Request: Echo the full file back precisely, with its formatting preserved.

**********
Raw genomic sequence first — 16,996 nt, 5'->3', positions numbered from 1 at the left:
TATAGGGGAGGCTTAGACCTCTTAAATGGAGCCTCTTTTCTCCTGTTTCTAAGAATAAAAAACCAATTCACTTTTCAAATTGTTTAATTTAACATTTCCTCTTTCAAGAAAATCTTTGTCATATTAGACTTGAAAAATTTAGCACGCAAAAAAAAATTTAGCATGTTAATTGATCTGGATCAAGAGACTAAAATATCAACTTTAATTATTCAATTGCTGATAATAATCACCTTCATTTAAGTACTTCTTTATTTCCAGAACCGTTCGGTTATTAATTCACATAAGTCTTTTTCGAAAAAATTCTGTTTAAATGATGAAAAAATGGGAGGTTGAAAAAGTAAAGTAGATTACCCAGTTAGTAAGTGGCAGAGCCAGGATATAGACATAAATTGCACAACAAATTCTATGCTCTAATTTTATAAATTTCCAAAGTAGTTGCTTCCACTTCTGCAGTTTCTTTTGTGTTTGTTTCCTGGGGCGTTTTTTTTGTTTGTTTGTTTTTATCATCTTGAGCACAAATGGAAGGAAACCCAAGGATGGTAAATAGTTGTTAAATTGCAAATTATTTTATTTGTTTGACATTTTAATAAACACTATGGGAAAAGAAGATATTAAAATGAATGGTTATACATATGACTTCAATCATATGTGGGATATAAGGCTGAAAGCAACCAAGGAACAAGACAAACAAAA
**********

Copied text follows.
Raw genomic sequence first — 16,996 nt, 5'->3', positions numbered from 1 at the left:
TATAGGGGAGGCTTAGACCTCTTAAATGGAGCCTCTTTTCTCCTGTTTCTAAGAATAAAAAACCAATTCACTTTTCAAATTGTTTAATTTAACATTTCCTCTTTCAAGAAAATCTTTGTCATATTAGACTTGAAAAATTTAGCACGCAAAAAAAAATTTAGCATGTTAATTGATCTGGATCAAGAGACTAAAATATCAACTTTAATTATTCAATTGCTGATAATAATCACCTTCATTTAAGTACTTCTTTATTTCCAGAACCGTTCGGTTATTAATTCACATAAGTCTTTTTCGAAAAAATTCTGTTTAAATGATGAAAAAATGGGAGGTTGAAAAAGTAAAGTAGATTACCCAGTTAGTAAGTGGCAGAGCCAGGATATAGACATAAATTGCACAACAAATTCTATGCTCTAATTTTATAAATTTCCAAAGTAGTTGCTTCCACTTCTGCAGTTTCTTTTGTGTTTGTTTCCTGGGGCGTTTTTTTTGTTTGTTTGTTTTTATCATCTTGAGCACAAATGGAAGGAAACCCAAGGATGGTAAATAGTTGTTAAATTGCAAATTATTTTATTTGTTTGACATTTTAATAAACACTATGGGAAAAGAAGATATTAAAATGAATGGTTATACATATGACTTCAATCATATGTGGGATATAAGGCTGAAAGCAACCAAGGAACAAGACAAACAAAA